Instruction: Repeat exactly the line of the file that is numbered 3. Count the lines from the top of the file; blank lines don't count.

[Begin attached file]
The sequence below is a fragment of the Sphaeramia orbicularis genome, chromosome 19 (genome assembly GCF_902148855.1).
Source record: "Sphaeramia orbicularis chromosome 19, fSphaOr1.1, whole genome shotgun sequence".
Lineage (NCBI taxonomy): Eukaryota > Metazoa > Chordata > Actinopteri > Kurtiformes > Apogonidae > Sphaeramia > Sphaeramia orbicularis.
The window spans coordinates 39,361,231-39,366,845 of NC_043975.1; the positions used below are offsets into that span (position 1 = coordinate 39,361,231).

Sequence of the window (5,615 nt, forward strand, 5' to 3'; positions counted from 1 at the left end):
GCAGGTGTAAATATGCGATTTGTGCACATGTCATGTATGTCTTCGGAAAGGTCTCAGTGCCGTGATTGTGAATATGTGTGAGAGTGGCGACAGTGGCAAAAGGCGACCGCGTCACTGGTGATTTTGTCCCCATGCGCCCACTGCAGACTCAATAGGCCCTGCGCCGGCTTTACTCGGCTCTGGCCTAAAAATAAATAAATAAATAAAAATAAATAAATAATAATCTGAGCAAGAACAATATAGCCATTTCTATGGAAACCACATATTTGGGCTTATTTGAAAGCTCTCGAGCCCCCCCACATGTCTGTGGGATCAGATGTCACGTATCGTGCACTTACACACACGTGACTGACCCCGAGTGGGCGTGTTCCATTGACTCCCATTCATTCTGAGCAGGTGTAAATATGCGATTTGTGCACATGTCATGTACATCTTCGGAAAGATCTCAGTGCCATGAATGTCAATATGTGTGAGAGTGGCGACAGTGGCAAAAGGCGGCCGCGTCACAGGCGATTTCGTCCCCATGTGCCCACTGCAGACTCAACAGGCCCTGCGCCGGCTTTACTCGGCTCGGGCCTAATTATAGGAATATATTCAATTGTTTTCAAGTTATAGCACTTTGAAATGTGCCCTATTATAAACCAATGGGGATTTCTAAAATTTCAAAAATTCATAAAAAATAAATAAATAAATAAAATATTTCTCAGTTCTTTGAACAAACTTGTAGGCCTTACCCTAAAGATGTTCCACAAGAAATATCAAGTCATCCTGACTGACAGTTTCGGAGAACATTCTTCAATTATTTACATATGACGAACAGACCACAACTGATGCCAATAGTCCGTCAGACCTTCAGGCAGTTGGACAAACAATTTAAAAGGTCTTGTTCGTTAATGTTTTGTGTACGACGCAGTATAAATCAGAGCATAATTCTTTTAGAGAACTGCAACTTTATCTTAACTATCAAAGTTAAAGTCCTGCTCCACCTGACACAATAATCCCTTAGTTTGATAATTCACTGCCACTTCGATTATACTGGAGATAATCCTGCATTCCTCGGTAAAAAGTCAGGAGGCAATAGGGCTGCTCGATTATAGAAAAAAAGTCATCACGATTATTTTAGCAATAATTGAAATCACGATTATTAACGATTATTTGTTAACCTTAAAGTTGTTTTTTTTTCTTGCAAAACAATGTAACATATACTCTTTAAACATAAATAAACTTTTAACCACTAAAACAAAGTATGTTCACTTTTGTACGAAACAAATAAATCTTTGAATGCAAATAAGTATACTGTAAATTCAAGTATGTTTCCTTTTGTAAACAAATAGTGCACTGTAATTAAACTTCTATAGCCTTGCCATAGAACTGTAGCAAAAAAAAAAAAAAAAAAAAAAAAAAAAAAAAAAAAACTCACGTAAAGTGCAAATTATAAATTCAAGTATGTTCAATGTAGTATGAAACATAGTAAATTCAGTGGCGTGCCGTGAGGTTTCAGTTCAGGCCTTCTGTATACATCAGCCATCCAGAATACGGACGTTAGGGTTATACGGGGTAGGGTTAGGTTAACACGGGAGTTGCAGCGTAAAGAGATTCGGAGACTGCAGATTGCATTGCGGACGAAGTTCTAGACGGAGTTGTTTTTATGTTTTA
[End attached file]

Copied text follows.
Lineage (NCBI taxonomy): Eukaryota > Metazoa > Chordata > Actinopteri > Kurtiformes > Apogonidae > Sphaeramia > Sphaeramia orbicularis.